“Blowback” or “payback”? Say this for the guy: He doesn’t stray off-message just because people might be touchier than usual today at the idea that, while flying planes into skyscrapers is wrong, we sort of had it coming.
We’re supposed to believe that the perpetrators of 9/11 hated us for our freedom and goodness. In fact, that crime was blowback for decades of US intervention in the Middle East. And the last thing we needed was the government’s response: more wars, a stepped-up police and surveillance state, and drones.
Reaction to his post on Facebook is split between those who think the U.S. is indirectly to blame for 9/11 because it created Al Qaeda and people who think it’s directly to blame because 9/11 was an inside job. Some of the latter even seem annoyed at him for keeping up the pretense that it was an independent actor who knocked down the Towers, not an arm of the government. (Paul recently suggested that the Damascus gas attack was a “false flag” by the Syrian rebels, despite even outfits like Human Rights Watch saying otherwise. His fans will have to content themselves with that.) Makes me wonder how much support for the “blowback” explanation there is on either side of this debate. Hawks hate it because it seems to lend moral sanction to 9/11, and some Paulites hate it because it’s relatively weak tea among the range of possible ways that the feds can be blamed for the attack.
The irony of “blowback” is that it always comes packaged with mockery for simplistic “they hate us for our freedoms” explanations when it’s simplistic itself. Which stands to reason, because all of these magic-bullet theories are designed to serve foreign-policy agendas. If you’re a hardcore interventionist, believing that it’s all about freedom means you have a free hand abroad. Terrorists are plotting and there’s nothing you can do to satisfy them short of changing your way of life, so get them before they get you. If you’re a hardcore isolationist, believing that it’s all blowback means you can’t do anything abroad. Every move you make is apt to inspire an angry reaction; only by withdrawing completely and removing the impetus for terrorism will you be safe. Complex organisms like AQ don’t operate that simply. There’s a lot in the mix — anger at the U.S. for colluding with Arab leaders who lock up Islamists, yeah, but also Islamic fanaticism, irredentism, cultural stultification, poverty, etc. When Sayyid Qutb, the intellectual godfather of jihadis, visited the U.S., he was mortified at the loose morals he saw at a church social. He was a fanatic, and he did in fact hate the U.S. in part for its freedoms. The weirdest part of “blowback” to me has always been the way, intentionally or not, it’s willing to crown an ideology like that as a legit populist expression of Arab grievance, especially at a moment when Egyptians are busy putting the boots to the Islamists in their own midst. Revenge for U.S. intervention may have been part of 9/11, but part of it was also striking a blow at the world’s hyperpower, which spreads its filthy church-social morals among the ummah, to show the locals that the mujahedeen were capable of great things. That’s in AQ’s mix too — winning over Muslims to the cause of reclaiming Islamic lands from the west and Arab secularists for a new caliphate. Under “blowback,” though, the magic bullet is U.S. interventionism.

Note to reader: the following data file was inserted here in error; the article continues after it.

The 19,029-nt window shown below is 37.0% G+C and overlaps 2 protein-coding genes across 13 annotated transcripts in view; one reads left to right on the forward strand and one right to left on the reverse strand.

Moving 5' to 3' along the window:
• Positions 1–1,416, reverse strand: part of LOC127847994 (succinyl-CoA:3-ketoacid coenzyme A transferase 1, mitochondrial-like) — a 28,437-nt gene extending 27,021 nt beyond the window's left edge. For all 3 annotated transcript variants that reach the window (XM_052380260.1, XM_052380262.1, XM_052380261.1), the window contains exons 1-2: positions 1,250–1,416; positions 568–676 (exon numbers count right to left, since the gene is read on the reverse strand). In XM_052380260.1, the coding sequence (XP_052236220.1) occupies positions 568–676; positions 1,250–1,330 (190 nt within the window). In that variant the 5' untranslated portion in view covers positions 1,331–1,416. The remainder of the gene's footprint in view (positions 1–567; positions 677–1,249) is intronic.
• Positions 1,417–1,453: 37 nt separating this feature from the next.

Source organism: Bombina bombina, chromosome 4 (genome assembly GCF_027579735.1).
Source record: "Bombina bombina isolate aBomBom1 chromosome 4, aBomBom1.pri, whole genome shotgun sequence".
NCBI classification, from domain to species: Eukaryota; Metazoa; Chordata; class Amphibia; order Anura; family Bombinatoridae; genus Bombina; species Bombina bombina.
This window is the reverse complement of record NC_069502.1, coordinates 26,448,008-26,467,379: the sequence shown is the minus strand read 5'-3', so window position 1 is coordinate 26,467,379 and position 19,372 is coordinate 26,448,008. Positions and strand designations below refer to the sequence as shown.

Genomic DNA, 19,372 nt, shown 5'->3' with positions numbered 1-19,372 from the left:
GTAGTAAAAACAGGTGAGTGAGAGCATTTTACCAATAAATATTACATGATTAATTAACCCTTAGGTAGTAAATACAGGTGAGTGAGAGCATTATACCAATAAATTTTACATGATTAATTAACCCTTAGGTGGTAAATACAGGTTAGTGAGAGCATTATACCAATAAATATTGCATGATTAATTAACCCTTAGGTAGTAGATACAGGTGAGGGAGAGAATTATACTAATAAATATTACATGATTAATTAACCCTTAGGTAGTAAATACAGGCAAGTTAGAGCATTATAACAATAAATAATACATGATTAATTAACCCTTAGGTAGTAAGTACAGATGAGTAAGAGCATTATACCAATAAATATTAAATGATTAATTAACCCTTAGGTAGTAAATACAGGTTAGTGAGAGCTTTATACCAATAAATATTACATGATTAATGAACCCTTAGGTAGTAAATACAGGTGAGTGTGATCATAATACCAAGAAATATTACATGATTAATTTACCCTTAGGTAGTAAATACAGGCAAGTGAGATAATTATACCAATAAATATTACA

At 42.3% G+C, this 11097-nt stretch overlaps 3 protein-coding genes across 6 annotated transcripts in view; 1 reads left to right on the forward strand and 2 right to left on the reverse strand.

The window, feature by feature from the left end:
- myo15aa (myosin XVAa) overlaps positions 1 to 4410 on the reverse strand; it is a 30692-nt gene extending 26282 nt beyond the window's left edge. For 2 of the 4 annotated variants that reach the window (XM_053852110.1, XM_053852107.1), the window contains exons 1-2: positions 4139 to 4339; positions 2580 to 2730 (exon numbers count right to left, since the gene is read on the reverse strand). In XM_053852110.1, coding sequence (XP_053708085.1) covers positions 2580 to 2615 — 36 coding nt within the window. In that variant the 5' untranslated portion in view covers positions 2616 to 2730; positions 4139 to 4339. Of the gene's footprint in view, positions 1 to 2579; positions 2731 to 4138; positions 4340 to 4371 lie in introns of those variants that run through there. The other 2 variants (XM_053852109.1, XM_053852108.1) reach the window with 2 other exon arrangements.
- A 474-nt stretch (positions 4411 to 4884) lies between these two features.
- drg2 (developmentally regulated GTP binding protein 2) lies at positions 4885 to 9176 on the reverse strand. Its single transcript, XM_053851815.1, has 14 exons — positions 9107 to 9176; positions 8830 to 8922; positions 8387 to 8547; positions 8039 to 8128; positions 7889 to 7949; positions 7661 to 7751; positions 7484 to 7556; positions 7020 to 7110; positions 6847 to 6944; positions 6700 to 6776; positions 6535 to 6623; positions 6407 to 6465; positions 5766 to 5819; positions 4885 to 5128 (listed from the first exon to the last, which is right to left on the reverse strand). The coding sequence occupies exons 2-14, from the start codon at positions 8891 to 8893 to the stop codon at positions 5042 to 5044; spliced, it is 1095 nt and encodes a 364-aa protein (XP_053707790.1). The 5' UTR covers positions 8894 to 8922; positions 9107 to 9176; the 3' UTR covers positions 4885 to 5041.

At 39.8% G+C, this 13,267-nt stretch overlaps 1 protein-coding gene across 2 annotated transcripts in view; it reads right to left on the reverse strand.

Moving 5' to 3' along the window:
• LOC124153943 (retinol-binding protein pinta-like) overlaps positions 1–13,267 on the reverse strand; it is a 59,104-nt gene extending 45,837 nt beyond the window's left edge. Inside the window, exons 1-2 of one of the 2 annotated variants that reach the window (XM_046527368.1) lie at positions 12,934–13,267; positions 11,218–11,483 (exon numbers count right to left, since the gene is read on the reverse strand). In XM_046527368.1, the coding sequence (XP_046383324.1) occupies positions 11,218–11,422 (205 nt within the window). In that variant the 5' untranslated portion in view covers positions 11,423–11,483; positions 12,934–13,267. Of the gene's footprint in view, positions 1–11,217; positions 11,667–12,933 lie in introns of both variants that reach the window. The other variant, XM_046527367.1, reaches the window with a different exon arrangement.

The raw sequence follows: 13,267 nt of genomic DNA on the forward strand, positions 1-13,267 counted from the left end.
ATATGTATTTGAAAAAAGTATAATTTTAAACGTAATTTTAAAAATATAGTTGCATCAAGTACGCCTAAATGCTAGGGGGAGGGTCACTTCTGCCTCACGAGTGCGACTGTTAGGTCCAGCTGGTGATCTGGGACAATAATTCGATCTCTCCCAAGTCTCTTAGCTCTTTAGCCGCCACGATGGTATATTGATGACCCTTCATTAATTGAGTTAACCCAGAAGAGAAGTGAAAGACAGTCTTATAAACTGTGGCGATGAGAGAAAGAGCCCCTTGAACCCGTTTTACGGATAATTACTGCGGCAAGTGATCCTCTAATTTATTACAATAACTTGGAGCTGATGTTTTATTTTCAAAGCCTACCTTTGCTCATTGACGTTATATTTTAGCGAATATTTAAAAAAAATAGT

As for his point that the aftermath of 9/11 brought us only “more wars,” well, that’s partly his fault: He voted for the AUMF against Al Qaeda shortly after 9/11. His son, in fact, cheered America’s use of “overwhelming force” against Al Qaeda in his rebuttal to Obama’s Syria speech last night. I tweeted out that point a few hours ago and got a bunch of replies saying, “So? Rand and Ron are different people.” I sure hope that’s true, but I do find it interesting that Rand’s counting on Ron’s base to be his own base in 2016. He’s working hard to build on it by reaching out to mainstream conservatives in various ways, but the key to winning Iowa, for instance, is to start with the 20 percent of Ron fans and expand from there. The more he dismisses “blowback,” the more he’ll jeopardize that. I’m eager to see how he negotiates it.
Speaking of commenters who can’t decide how much involvement the U.S. government had in 9/11, here’s Cornel West trying to figure things out in an interview with Capitol City Project. Exit question: If a new caliphate run by Salafist fanatics was in the offing, would the U.S. be justified in intervening to stop it? The answer is and always will be “no” for isolationists, but one of the core arguments against intervening in Syria is that knocking out Assad might clear the way for jihadis to take power and set up a de facto caliphate of their own there. Rand Paul himself has pointed out frequently that Christians are facing a dire threat if Sunni fundies take over. Is it in America’s interest to sit back and let it happen if the Sunni rebels somehow manage to make that happen with any western help?